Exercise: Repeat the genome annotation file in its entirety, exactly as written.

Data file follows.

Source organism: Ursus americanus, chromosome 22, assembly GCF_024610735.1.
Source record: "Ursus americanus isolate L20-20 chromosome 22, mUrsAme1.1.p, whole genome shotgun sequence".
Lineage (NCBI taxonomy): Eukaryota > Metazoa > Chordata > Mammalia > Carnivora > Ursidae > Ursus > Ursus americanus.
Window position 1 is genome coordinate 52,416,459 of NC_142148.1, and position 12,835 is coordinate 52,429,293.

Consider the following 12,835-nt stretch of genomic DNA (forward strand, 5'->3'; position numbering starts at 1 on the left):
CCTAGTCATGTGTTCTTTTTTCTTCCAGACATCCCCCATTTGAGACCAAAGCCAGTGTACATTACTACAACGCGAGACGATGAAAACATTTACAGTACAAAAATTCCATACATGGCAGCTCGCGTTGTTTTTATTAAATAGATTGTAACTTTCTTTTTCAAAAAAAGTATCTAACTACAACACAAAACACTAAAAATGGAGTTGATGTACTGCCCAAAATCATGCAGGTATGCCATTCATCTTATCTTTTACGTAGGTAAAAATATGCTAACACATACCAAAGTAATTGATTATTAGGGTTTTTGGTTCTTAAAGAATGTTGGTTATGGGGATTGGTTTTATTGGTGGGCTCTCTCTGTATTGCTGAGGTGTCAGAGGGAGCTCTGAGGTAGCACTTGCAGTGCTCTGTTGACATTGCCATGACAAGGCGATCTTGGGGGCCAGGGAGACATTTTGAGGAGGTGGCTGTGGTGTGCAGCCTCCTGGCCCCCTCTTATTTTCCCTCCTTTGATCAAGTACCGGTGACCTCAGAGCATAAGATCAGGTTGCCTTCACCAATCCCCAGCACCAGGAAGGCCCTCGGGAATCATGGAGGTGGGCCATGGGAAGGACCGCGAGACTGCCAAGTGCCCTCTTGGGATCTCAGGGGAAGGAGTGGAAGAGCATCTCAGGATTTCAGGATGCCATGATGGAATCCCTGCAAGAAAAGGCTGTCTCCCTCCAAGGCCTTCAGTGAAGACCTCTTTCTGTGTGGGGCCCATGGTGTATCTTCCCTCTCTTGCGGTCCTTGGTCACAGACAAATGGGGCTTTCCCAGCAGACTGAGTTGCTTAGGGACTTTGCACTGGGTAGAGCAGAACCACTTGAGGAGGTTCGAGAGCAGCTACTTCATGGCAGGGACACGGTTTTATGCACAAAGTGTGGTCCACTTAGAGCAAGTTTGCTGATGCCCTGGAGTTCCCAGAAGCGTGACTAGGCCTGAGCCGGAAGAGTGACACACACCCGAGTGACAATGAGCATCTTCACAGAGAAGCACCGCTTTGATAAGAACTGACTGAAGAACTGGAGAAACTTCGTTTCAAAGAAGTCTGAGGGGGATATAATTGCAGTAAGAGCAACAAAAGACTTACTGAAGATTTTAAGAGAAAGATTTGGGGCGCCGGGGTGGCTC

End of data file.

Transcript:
Source organism: Ursus americanus, chromosome 22, assembly GCF_024610735.1.
Source record: "Ursus americanus isolate L20-20 chromosome 22, mUrsAme1.1.p, whole genome shotgun sequence".
Lineage (NCBI taxonomy): Eukaryota > Metazoa > Chordata > Mammalia > Carnivora > Ursidae > Ursus > Ursus americanus.
Window position 1 is genome coordinate 52,416,459 of NC_142148.1, and position 12,835 is coordinate 52,429,293.

Consider the following 12,835-nt stretch of genomic DNA (forward strand, 5'->3'; position numbering starts at 1 on the left):
CCTAGTCATGTGTTCTTTTTTCTTCCAGACATCCCCCATTTGAGACCAAAGCCAGTGTACATTACTACAACGCGAGACGATGAAAACATTTACAGTACAAAAATTCCATACATGGCAGCTCGCGTTGTTTTTATTAAATAGATTGTAACTTTCTTTTTCAAAAAAAGTATCTAACTACAACACAAAACACTAAAAATGGAGTTGATGTACTGCCCAAAATCATGCAGGTATGCCATTCATCTTATCTTTTACGTAGGTAAAAATATGCTAACACATACCAAAGTAATTGATTATTAGGGTTTTTGGTTCTTAAAGAATGTTGGTTATGGGGATTGGTTTTATTGGTGGGCTCTCTCTGTATTGCTGAGGTGTCAGAGGGAGCTCTGAGGTAGCACTTGCAGTGCTCTGTTGACATTGCCATGACAAGGCGATCTTGGGGGCCAGGGAGACATTTTGAGGAGGTGGCTGTGGTGTGCAGCCTCCTGGCCCCCTCTTATTTTCCCTCCTTTGATCAAGTACCGGTGACCTCAGAGCATAAGATCAGGTTGCCTTCACCAATCCCCAGCACCAGGAAGGCCCTCGGGAATCATGGAGGTGGGCCATGGGAAGGACCGCGAGACTGCCAAGTGCCCTCTTGGGATCTCAGGGGAAGGAGTGGAAGAGCATCTCAGGATTTCAGGATGCCATGATGGAATCCCTGCAAGAAAAGGCTGTCTCCCTCCAAGGCCTTCAGTGAAGACCTCTTTCTGTGTGGGGCCCATGGTGTATCTTCCCTCTCTTGCGGTCCTTGGTCACAGACAAATGGGGCTTTCCCAGCAGACTGAGTTGCTTAGGGACTTTGCACTGGGTAGAGCAGAACCACTTGAGGAGGTTCGAGAGCAGCTACTTCATGGCAGGGACACGGTTTTATGCACAAAGTGTGGTCCACTTAGAGCAAGTTTGCTGATGCCCTGGAGTTCCCAGAAGCGTGACTAGGCCTGAGCCGGAAGAGTGACACACACCCGAGTGACAATGAGCATCTTCACAGAGAAGCACCGCTTTGATAAGAACTGACTGAAGAACTGGAGAAACTTCGTTTCAAAGAAGTCTGAGGGGGATATAATTGCAGTAAGAGCAACAAAAGACTTACTGAAGATTTTAAGAGAAAGATTTGGGGCGCCGGGGTGGCTC